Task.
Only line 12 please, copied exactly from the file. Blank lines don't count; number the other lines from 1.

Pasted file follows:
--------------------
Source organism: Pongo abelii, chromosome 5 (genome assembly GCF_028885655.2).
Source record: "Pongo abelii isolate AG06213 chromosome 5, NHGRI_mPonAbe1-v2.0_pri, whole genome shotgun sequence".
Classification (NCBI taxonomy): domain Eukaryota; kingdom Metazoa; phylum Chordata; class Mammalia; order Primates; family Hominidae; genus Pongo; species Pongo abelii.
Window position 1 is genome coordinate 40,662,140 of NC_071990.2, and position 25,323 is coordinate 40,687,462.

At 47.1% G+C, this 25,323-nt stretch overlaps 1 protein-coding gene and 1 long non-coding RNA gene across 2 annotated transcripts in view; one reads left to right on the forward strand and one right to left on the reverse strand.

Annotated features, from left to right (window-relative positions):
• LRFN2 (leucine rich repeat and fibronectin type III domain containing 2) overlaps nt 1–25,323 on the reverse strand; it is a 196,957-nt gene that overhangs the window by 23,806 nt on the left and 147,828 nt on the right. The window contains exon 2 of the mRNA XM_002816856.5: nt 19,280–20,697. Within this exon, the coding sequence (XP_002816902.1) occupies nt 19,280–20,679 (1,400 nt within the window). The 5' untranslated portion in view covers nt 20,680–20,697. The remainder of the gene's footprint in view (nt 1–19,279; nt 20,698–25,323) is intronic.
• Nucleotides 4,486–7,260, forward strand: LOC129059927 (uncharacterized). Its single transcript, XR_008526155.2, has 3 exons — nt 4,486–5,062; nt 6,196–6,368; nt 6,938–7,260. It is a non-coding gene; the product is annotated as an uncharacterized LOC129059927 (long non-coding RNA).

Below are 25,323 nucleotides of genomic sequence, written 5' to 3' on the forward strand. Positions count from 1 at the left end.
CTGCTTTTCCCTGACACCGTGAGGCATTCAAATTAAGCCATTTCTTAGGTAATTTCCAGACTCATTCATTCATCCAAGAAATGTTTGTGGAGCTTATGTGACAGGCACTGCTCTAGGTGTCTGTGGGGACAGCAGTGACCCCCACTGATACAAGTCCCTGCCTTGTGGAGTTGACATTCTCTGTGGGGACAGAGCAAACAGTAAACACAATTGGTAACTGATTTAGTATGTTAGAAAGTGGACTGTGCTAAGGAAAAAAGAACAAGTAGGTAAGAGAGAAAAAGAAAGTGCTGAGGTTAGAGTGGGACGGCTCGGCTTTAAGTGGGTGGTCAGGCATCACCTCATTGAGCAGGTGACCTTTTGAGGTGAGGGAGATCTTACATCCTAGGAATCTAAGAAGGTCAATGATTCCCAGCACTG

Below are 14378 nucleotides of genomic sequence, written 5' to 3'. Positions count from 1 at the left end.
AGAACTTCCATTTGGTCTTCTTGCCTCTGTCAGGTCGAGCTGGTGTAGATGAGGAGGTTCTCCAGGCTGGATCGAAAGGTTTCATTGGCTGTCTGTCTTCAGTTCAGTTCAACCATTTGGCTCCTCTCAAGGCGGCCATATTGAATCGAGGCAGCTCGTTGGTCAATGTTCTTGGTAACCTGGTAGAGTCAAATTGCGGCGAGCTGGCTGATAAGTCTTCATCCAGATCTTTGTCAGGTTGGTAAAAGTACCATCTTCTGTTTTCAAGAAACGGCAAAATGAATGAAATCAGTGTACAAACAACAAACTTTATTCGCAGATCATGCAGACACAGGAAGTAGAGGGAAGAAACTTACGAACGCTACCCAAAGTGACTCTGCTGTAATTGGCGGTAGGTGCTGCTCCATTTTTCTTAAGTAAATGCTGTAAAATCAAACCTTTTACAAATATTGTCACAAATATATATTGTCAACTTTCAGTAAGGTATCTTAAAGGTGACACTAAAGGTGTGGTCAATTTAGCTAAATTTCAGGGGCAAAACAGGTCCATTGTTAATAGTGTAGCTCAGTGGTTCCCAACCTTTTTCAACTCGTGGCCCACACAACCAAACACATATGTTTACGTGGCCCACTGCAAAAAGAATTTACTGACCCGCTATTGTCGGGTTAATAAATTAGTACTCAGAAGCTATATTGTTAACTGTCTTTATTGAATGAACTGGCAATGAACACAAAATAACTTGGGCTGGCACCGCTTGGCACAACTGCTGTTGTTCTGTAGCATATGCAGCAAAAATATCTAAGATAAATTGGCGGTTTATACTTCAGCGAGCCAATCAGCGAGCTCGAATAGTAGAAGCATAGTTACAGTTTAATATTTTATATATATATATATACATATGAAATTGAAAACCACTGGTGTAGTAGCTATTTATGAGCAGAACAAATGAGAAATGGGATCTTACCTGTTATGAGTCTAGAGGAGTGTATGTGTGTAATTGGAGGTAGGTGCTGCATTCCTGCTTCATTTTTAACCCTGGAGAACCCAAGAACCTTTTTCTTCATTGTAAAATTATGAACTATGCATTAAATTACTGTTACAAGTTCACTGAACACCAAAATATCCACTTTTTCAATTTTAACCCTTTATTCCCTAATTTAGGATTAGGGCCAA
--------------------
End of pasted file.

AGAACTTCCATTTGGTCTTCTTGCCTCTGTCAGGTCGAGCTGGTGTAGATGAGGAGGTTCTCCAGGCTGGATCGAAAGGTTTCATTGGCTGTCTGTCTTCAGTTCAGTTCAACCATTTGGCTCCTCTCAAGGCGGCCATATTGAATCGAGGCAGCTCGTTGGTCAATGTTCTTGGTAACCTGGTAGAGTCAAATTGCGGCGAGCTGGCTGATAAGTCTTCATCCAGATCTTTGTCAGGTTGGTAAAAGTACCATCTTCTGTTTTCAAGAAACGGCAAAATGAATGAAATCAGTGTACAAACAACAAACTTTATTCGCAGATCATGCAGACACAGGAAGTAGAGGGAAGAAACTTACGAACGCTACCCAAAGTGACTCTGCTGTAATTGGCGGTAGGTGCTGCTCCATTTTTCTTAAGTAAATGCTGTAAAATCAAACCTTTTACAAATATTGTCACAAATATATATTGTCAACTTTCAGTAAGGTATCTTAAAGGTGACACTAAAGGTGTGGTCAATTTAGCTAAATTTCAGGGGCAAAACAGGTCCATTGTTAATAGTGTAGCTCAGTGGTTCCCAACCTTTTTCAACTCGTGGCCCACACAACCAAACACATATGTTTACGTGGCCCACTGCAAAAAGAATTTACTGACCCGCTATTGTCGGGTTAATAAATTAGTACTCAGAAGCTATATTGTTAACTGTCTTTATTGAATGAACTGGCAATGAACACAAAATAACTTGGGCTGGCACCGCTTGGCACAACTGCTGTTGTTCTGTAGCATATGCAGCAAAAATATCTAAGATAAATTGGCGGTTTATACTTCAGCGAGCCAATCAGCGAGCTCGAATAGTAGAAGCATAGTTACAGTTTAATATTTTATATATATATATATACATATGAAATTGAAAACCACTGGTGTAGTAGCTATTTATGAGCAGAACAAATGAGAAATGGGATCTTACCTGTTATGAGTCTAGAGGAGTGTATGTGTGTAATTGGAGGTAGGTGCTGCATTCCTGCTTCATTTTTAACCCTGGAGAACCCAAGAACCTTTTTCTTCATTGTAAAATTATGAACTATGCATTAAATTACTGTTACAAGTTCACTGAACACCAAAATATCCACTTTTTCAATTTTAACCCTTTATTCCCTAATTTAGGATTAGGGCCAA